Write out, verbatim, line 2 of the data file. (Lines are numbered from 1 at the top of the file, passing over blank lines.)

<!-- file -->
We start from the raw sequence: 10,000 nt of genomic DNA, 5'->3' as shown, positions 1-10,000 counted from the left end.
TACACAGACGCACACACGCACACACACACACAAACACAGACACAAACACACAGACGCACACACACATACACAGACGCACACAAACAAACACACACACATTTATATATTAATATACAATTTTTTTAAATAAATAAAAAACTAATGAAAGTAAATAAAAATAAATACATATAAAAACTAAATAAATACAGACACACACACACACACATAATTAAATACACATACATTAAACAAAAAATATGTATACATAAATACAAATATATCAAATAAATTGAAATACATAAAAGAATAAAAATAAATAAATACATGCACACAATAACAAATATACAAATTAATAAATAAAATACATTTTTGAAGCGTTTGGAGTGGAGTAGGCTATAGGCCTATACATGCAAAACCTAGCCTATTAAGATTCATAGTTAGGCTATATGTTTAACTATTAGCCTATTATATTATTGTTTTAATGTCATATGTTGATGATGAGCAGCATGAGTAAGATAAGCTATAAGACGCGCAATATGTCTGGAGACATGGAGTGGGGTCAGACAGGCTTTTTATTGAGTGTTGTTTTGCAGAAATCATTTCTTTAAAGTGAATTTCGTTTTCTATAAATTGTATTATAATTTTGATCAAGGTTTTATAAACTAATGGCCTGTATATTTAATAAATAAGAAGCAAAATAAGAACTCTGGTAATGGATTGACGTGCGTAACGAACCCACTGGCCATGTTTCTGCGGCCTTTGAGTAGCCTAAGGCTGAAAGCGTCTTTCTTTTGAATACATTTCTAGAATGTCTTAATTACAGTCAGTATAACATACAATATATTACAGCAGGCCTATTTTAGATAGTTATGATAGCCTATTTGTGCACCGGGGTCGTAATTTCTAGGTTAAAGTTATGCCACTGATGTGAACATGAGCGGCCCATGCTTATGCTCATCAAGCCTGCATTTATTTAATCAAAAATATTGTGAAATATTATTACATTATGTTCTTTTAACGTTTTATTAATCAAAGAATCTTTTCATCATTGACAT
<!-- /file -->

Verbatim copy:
TACACAGACGCACACACGCACACACACACACAAACACAGACACAAACACACAGACGCACACACACATACACAGACGCACACAAACAAACACACACACATTTATATATTAATATACAATTTTTTTAAATAAATAAAAAACTAATGAAAGTAAATAAAAATAAATACATATAAAAACTAAATAAATACAGACACACACACACACACATAATTAAATACACATACATTAAACAAAAAATATGTATACATAAATACAAATATATCAAATAAATTGAAATACATAAAAGAATAAAAATAAATAAATACATGCACACAATAACAAATATACAAATTAATAAATAAAATACATTTTTGAAGCGTTTGGAGTGGAGTAGGCTATAGGCCTATACATGCAAAACCTAGCCTATTAAGATTCATAGTTAGGCTATATGTTTAACTATTAGCCTATTATATTATTGTTTTAATGTCATATGTTGATGATGAGCAGCATGAGTAAGATAAGCTATAAGACGCGCAATATGTCTGGAGACATGGAGTGGGGTCAGACAGGCTTTTTATTGAGTGTTGTTTTGCAGAAATCATTTCTTTAAAGTGAATTTCGTTTTCTATAAATTGTATTATAATTTTGATCAAGGTTTTATAAACTAATGGCCTGTATATTTAATAAATAAGAAGCAAAATAAGAACTCTGGTAATGGATTGACGTGCGTAACGAACCCACTGGCCATGTTTCTGCGGCCTTTGAGTAGCCTAAGGCTGAAAGCGTCTTTCTTTTGAATACATTTCTAGAATGTCTTAATTACAGTCAGTATAACATACAATATATTACAGCAGGCCTATTTTAGATAGTTATGATAGCCTATTTGTGCACCGGGGTCGTAATTTCTAGGTTAAAGTTATGCCACTGATGTGAACATGAGCGGCCCATGCTTATGCTCATCAAGCCTGCATTTATTTAATCAAAAATATTGTGAAATATTATTACATTATGTTCTTTTAACGTTTTATTAATCAAAGAATCTTTTCATCATTGACAT